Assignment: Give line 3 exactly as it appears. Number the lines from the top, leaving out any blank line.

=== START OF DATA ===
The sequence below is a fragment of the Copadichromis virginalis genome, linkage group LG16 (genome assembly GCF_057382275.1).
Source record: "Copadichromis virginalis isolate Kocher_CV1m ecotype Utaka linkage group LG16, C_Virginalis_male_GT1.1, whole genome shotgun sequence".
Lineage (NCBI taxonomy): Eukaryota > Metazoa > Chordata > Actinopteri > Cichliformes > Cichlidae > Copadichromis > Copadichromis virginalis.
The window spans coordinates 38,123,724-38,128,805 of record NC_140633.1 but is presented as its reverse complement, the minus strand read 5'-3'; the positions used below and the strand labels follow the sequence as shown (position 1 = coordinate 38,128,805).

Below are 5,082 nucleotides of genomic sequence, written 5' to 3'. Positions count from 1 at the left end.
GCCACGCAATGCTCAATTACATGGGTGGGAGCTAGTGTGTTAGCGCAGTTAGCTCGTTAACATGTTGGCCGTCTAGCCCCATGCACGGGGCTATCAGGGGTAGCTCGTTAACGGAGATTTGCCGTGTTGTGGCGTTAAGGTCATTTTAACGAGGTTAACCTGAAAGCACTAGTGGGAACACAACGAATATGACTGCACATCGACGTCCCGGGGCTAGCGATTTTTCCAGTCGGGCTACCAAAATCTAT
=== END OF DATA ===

Lineage (NCBI taxonomy): Eukaryota > Metazoa > Chordata > Actinopteri > Cichliformes > Cichlidae > Copadichromis > Copadichromis virginalis.